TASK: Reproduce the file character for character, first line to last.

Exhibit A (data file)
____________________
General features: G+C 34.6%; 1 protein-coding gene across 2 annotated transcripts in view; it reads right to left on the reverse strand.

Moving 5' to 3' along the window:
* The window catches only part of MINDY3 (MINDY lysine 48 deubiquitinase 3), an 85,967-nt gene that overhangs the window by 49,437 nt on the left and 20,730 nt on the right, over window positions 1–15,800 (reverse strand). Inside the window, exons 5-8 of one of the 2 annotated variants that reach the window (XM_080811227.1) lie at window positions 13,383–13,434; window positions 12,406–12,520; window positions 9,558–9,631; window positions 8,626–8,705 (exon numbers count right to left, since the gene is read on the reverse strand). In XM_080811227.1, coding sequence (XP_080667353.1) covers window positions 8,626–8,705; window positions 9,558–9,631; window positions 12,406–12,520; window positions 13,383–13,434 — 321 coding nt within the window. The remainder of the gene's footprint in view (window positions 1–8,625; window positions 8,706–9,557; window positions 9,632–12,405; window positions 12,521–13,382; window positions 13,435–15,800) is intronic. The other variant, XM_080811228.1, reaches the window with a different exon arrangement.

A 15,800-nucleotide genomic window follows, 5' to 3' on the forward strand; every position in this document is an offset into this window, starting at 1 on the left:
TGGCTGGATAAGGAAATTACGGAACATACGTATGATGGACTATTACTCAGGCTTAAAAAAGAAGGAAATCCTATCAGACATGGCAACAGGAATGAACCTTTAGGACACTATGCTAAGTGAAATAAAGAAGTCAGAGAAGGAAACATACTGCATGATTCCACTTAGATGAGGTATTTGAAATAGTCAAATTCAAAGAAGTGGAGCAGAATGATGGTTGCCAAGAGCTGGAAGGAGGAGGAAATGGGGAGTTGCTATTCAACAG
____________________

General features: G+C 34.6%; 1 protein-coding gene across 2 annotated transcripts in view; it reads right to left on the reverse strand.

Moving 5' to 3' along the window:
* The window catches only part of MINDY3 (MINDY lysine 48 deubiquitinase 3), an 85,967-nt gene that overhangs the window by 49,437 nt on the left and 20,730 nt on the right, over window positions 1–15,800 (reverse strand). Inside the window, exons 5-8 of one of the 2 annotated variants that reach the window (XM_080811227.1) lie at window positions 13,383–13,434; window positions 12,406–12,520; window positions 9,558–9,631; window positions 8,626–8,705 (exon numbers count right to left, since the gene is read on the reverse strand). In XM_080811227.1, coding sequence (XP_080667353.1) covers window positions 8,626–8,705; window positions 9,558–9,631; window positions 12,406–12,520; window positions 13,383–13,434 — 321 coding nt within the window. The remainder of the gene's footprint in view (window positions 1–8,625; window positions 8,706–9,557; window positions 9,632–12,405; window positions 12,521–13,382; window positions 13,435–15,800) is intronic. The other variant, XM_080811228.1, reaches the window with a different exon arrangement.

A 15,800-nucleotide genomic window follows, 5' to 3' on the forward strand; every position in this document is an offset into this window, starting at 1 on the left:
TGGCTGGATAAGGAAATTACGGAACATACGTATGATGGACTATTACTCAGGCTTAAAAAAGAAGGAAATCCTATCAGACATGGCAACAGGAATGAACCTTTAGGACACTATGCTAAGTGAAATAAAGAAGTCAGAGAAGGAAACATACTGCATGATTCCACTTAGATGAGGTATTTGAAATAGTCAAATTCAAAGAAGTGGAGCAGAATGATGGTTGCCAAGAGCTGGAAGGAGGAGGAAATGGGGAGTTGCTATTCAACAG